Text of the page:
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consists of a stockade enclosing four acres, a village of sixty houses, stores, mills, workshops, a farm of 3000 acres, and a considerable quantity of cattle for the supply of the Company's posts. Another is Fort-Nasqually on the sea-coast, within the Straits of Fuca. The purposes for which this post has been established require some explanation. The supply of the Russian settlements with provisions, and the Sandwich Islands with timber, has turned out a profitable trade; and it is supposed that the ships which carry supplies to Vancouver might, on their return, fill their stowage, which is more than is required for furs, with wool, hides, and tallow for the English market. But as such a use of the Company's capital, not being within its charter, would be illegal, a sub-company has been formed, called the Puget's Sound Company, consisting of members of the Hudson's Bay Company; and governed by its officers, but employing capital of their own. Their principal farm is at FortNasqually, and they have a considerable one on Vancouver's Island, and others between the Straits of Fuca and the Columbia.

To the south of the Columbia, principally on the banks of the Willamet, some agricultural establishments have been formed by Americans. The nucleus is generally a missionary, who proposes to convert the Indians by civilization, and for this purpose begins by using them as agricultural labourers. He is followed by men either misled by the misrepresentations of the climate and soil of Oregon, which, for party purposes, have been spread through the United States; or so unprovided with capital, as to think it worth while to undergo the dangers and toils of the journey, in order to obtain land for nothing. The principal is Oregon, which is thus described in the most recent information which has reached us :— This place, Oregon city, is situated • at the head of the navigation at the foot of Willamet Falls, one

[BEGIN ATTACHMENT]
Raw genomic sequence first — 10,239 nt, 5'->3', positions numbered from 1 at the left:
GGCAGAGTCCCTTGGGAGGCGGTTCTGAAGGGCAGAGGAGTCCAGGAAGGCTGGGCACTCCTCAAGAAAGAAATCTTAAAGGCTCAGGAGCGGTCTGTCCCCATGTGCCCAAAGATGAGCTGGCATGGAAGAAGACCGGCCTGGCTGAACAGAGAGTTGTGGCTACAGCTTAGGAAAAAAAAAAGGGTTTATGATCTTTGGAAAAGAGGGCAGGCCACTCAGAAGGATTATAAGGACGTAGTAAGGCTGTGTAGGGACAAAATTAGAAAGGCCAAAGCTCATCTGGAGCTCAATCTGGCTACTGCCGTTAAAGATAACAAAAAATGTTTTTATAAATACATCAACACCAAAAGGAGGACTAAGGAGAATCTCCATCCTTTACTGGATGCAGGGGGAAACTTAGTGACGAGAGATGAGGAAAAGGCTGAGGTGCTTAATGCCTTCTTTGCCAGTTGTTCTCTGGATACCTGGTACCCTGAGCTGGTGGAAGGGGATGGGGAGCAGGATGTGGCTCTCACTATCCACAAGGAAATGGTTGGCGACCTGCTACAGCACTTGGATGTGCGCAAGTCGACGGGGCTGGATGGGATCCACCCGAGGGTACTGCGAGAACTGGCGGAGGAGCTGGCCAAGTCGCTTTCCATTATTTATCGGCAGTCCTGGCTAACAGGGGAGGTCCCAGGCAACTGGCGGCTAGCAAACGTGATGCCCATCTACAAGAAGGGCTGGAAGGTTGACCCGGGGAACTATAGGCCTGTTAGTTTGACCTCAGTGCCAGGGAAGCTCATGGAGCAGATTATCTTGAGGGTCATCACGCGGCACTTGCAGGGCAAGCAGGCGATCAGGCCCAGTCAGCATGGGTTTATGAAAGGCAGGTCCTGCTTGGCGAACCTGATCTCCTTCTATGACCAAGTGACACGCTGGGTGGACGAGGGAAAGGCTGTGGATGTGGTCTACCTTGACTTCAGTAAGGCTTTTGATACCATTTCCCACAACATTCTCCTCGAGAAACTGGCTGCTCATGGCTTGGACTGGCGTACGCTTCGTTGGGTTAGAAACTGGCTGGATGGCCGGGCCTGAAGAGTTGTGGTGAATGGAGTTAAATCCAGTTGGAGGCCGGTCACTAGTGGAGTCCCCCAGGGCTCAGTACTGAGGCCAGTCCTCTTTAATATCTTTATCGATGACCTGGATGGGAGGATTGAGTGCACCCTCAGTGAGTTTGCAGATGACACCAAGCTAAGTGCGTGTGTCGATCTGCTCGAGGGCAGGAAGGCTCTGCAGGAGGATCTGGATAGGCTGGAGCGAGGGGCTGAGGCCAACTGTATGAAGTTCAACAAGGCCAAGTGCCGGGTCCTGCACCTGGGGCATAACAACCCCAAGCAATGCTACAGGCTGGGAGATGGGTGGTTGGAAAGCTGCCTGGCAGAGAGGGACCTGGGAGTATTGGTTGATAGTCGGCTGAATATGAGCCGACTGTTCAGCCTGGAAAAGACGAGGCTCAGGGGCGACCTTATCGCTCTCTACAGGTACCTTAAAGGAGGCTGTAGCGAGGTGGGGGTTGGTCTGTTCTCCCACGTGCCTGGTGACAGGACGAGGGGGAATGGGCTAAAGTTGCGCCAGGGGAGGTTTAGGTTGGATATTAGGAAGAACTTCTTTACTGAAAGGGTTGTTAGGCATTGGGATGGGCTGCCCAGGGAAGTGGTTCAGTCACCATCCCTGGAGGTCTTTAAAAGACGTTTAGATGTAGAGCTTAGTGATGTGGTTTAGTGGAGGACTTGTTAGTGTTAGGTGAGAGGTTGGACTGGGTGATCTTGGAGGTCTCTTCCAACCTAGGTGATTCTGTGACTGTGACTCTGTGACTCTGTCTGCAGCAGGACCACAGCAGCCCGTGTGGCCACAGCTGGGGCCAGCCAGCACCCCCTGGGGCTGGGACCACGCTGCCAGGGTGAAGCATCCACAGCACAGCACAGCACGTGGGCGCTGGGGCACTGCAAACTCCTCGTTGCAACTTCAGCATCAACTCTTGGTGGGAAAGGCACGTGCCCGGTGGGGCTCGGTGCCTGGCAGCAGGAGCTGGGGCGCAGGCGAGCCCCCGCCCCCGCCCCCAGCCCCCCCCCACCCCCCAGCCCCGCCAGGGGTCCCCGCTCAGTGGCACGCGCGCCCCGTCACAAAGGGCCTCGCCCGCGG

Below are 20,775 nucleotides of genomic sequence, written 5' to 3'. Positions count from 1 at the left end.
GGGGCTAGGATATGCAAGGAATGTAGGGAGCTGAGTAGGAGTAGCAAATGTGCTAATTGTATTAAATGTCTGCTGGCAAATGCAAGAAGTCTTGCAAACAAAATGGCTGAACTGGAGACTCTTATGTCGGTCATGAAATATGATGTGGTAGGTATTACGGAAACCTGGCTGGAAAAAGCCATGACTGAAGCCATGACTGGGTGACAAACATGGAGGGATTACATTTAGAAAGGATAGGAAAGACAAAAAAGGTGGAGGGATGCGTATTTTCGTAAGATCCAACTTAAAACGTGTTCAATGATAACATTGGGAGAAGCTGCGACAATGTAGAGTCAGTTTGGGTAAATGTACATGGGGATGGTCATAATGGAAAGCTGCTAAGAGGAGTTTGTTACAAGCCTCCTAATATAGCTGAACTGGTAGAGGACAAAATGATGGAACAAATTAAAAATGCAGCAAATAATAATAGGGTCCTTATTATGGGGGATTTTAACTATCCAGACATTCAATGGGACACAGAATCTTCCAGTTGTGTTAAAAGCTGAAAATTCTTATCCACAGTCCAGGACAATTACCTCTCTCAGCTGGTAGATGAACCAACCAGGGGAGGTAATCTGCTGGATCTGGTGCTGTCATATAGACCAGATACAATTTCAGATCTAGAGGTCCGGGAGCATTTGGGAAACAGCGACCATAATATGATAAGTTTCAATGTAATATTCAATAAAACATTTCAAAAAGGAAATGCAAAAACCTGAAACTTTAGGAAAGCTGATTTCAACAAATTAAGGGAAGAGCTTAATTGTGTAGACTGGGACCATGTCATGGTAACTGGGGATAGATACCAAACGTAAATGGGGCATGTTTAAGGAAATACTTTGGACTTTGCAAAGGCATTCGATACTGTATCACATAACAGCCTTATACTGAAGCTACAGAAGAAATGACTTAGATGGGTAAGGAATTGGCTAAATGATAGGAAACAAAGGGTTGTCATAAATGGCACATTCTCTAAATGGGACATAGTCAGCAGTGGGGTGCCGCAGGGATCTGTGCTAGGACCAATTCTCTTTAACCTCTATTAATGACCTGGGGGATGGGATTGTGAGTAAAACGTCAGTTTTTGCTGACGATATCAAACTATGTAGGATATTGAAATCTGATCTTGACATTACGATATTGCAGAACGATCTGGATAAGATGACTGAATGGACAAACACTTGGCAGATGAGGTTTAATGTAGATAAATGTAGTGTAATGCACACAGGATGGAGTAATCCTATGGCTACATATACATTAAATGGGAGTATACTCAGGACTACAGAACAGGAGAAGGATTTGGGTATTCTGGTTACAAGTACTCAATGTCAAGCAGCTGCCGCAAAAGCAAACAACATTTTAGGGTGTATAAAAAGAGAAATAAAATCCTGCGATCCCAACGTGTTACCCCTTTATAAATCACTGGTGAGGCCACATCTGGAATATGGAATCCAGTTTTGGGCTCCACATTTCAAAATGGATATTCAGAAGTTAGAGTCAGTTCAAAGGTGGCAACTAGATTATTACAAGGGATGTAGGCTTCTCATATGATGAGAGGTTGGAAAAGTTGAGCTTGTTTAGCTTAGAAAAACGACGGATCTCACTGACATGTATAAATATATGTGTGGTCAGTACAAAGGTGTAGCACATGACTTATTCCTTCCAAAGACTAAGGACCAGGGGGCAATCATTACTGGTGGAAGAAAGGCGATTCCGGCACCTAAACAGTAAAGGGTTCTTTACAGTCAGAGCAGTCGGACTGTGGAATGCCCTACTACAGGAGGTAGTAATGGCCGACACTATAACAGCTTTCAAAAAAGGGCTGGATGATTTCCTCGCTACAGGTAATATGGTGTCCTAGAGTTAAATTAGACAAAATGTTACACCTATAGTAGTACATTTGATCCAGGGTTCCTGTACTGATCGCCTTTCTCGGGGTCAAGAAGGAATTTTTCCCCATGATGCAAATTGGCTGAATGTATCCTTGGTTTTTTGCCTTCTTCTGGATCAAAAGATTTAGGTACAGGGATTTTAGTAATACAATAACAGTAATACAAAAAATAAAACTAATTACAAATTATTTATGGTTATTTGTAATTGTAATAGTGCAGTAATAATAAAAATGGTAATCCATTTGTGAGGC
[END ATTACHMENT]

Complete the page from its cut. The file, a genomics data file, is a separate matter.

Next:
of the greatest water powers in the world. It contains twelve • dwelling-houses, three stores, one blacksmith's shop, two saw

mills, and a grist mill.’t The American establishments are not supposed to have yet succeeded as sources of net profit, though they have afforded to the inhabitants the means of existence. Captain Wilkes states, that in 1842 and 1843 prices were merely nominal, and the settlers' horses were fed with their finest wheats.

• Wilkes, Vol. iv. p. 307.

† See Mr Perry's letter, dated Oregon city, March 30, 1843, in Simmonds Colonial Magazine, Vol. i. p. 101. # Vol. iv. p. 308.


It is, we repeat, as a hunting-ground that Oregon is valuable; and, as applicable to this purpose, the merits of the northern and southern portions are reversed. The districts to the north of the Straits of Fuca, which are generally unfit for agriculture and pasturage, still continue to afford a considerable supply of furred animals. Those to the south, which contain some spots fit for settlement, have been almost exhausted as hunting-grounds.

In a letter from Mr Pelly, the governor, to Lord Glenelg, previous to the grant of the charter of 1838, he states, that nearly their whole profits are drawn from their own proper territory ; their other trade showing in some years a triling loss, and in others a small gain.* Mr Wyeth, who had been himself a fur-trader, believes that trade to be less profitable than any other in which as much danger of life and property is incurred; and he adds, that he has good evidence that in 1833 the profits of the western department of the Company, which includes Oregon, did not exceed 10,000 dollars, or less than L.2500.* This confirms Mr Pelly.

The fur-trade, as we have already said, is naturally a decreasing trade. If it was bad in 1837, it is not likely to be better now. And this is supported by the testimony of Captain Wilkes, who visited Oregon in 1840. Many persons,' says Captain Wilkes, writing from Fort Vancouver, imagine that large gain must "result from the Indian trade; but this is seldom the case— the • Indians understand well the worth of each article. The Com‘pany are obliged to make advances to all their trappers, and • from such a reckless set there is little certainty of getting returns even if the trapper have it in his power. All the profits of the Company depend on economical arrangements; for the quantity of petry in this section of the country, and indeed • the fur-trade on this side of the mountains, has fallen off fifty